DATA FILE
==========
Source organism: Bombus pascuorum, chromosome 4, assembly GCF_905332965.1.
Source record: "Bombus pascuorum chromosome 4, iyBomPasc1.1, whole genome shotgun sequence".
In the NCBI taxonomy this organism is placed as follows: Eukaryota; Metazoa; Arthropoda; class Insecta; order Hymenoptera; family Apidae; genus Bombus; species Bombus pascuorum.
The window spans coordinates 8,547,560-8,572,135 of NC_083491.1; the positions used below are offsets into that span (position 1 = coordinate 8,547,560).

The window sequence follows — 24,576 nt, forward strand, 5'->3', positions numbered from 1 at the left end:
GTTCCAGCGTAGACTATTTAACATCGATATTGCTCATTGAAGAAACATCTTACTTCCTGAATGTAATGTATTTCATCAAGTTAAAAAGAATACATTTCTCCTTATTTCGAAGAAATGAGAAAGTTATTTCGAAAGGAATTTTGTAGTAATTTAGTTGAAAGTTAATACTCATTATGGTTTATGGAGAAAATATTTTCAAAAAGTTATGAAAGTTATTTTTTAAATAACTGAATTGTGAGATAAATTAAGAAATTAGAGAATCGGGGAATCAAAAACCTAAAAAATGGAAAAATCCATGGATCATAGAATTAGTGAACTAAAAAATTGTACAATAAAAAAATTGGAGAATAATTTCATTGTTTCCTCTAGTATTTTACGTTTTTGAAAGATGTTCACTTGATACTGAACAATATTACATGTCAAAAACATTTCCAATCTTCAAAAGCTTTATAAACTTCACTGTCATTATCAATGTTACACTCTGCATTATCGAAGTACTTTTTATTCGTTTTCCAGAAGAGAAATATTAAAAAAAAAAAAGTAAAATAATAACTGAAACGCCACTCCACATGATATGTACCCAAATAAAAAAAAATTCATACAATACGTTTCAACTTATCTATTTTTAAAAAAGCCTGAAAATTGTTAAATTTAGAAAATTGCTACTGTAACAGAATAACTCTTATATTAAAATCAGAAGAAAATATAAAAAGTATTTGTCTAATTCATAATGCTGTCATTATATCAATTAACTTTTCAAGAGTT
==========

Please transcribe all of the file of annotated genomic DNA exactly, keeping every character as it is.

Source organism: Bombus pascuorum, chromosome 4, assembly GCF_905332965.1.
Source record: "Bombus pascuorum chromosome 4, iyBomPasc1.1, whole genome shotgun sequence".
In the NCBI taxonomy this organism is placed as follows: Eukaryota; Metazoa; Arthropoda; class Insecta; order Hymenoptera; family Apidae; genus Bombus; species Bombus pascuorum.
The window spans coordinates 8,547,560-8,572,135 of NC_083491.1; the positions used below are offsets into that span (position 1 = coordinate 8,547,560).

The window sequence follows — 24,576 nt, forward strand, 5'->3', positions numbered from 1 at the left end:
GTTCCAGCGTAGACTATTTAACATCGATATTGCTCATTGAAGAAACATCTTACTTCCTGAATGTAATGTATTTCATCAAGTTAAAAAGAATACATTTCTCCTTATTTCGAAGAAATGAGAAAGTTATTTCGAAAGGAATTTTGTAGTAATTTAGTTGAAAGTTAATACTCATTATGGTTTATGGAGAAAATATTTTCAAAAAGTTATGAAAGTTATTTTTTAAATAACTGAATTGTGAGATAAATTAAGAAATTAGAGAATCGGGGAATCAAAAACCTAAAAAATGGAAAAATCCATGGATCATAGAATTAGTGAACTAAAAAATTGTACAATAAAAAAATTGGAGAATAATTTCATTGTTTCCTCTAGTATTTTACGTTTTTGAAAGATGTTCACTTGATACTGAACAATATTACATGTCAAAAACATTTCCAATCTTCAAAAGCTTTATAAACTTCACTGTCATTATCAATGTTACACTCTGCATTATCGAAGTACTTTTTATTCGTTTTCCAGAAGAGAAATATTAAAAAAAAAAAAGTAAAATAATAACTGAAACGCCACTCCACATGATATGTACCCAAATAAAAAAAAATTCATACAATACGTTTCAACTTATCTATTTTTAAAAAAGCCTGAAAATTGTTAAATTTAGAAAATTGCTACTGTAACAGAATAACTCTTATATTAAAATCAGAAGAAAATATAAAAAGTATTTGTCTAATTCATAATGCTGTCATTATATCAATTAACTTTTCAAGAGTT